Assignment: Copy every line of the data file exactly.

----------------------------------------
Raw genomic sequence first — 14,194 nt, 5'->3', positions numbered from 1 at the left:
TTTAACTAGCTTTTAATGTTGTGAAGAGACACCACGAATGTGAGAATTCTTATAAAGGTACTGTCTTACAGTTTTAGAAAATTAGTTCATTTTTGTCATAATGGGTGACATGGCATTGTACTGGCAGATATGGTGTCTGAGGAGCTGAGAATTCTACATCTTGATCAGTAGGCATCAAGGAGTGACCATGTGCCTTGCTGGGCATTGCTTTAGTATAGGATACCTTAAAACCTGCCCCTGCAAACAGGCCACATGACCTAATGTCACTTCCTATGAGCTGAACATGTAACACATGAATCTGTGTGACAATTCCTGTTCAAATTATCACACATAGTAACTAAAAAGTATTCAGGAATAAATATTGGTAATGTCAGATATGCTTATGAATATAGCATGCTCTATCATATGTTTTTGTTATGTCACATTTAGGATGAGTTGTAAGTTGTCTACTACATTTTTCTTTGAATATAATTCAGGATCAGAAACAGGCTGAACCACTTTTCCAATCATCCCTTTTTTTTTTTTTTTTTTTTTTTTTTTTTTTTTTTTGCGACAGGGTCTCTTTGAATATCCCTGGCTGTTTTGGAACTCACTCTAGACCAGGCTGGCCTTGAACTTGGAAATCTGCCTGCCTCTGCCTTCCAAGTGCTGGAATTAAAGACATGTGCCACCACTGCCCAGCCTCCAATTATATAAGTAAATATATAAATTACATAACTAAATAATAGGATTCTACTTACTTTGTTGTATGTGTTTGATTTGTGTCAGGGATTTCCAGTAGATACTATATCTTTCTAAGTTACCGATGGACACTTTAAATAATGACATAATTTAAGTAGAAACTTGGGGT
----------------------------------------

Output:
Raw genomic sequence first — 14,194 nt, 5'->3', positions numbered from 1 at the left:
TTTAACTAGCTTTTAATGTTGTGAAGAGACACCACGAATGTGAGAATTCTTATAAAGGTACTGTCTTACAGTTTTAGAAAATTAGTTCATTTTTGTCATAATGGGTGACATGGCATTGTACTGGCAGATATGGTGTCTGAGGAGCTGAGAATTCTACATCTTGATCAGTAGGCATCAAGGAGTGACCATGTGCCTTGCTGGGCATTGCTTTAGTATAGGATACCTTAAAACCTGCCCCTGCAAACAGGCCACATGACCTAATGTCACTTCCTATGAGCTGAACATGTAACACATGAATCTGTGTGACAATTCCTGTTCAAATTATCACACATAGTAACTAAAAAGTATTCAGGAATAAATATTGGTAATGTCAGATATGCTTATGAATATAGCATGCTCTATCATATGTTTTTGTTATGTCACATTTAGGATGAGTTGTAAGTTGTCTACTACATTTTTCTTTGAATATAATTCAGGATCAGAAACAGGCTGAACCACTTTTCCAATCATCCCTTTTTTTTTTTTTTTTTTTTTTTTTTTTTTTTTTTTGCGACAGGGTCTCTTTGAATATCCCTGGCTGTTTTGGAACTCACTCTAGACCAGGCTGGCCTTGAACTTGGAAATCTGCCTGCCTCTGCCTTCCAAGTGCTGGAATTAAAGACATGTGCCACCACTGCCCAGCCTCCAATTATATAAGTAAATATATAAATTACATAACTAAATAATAGGATTCTACTTACTTTGTTGTATGTGTTTGATTTGTGTCAGGGATTTCCAGTAGATACTATATCTTTCTAAGTTACCGATGGACACTTTAAATAATGACATAATTTAAGTAGAAACTTGGGGT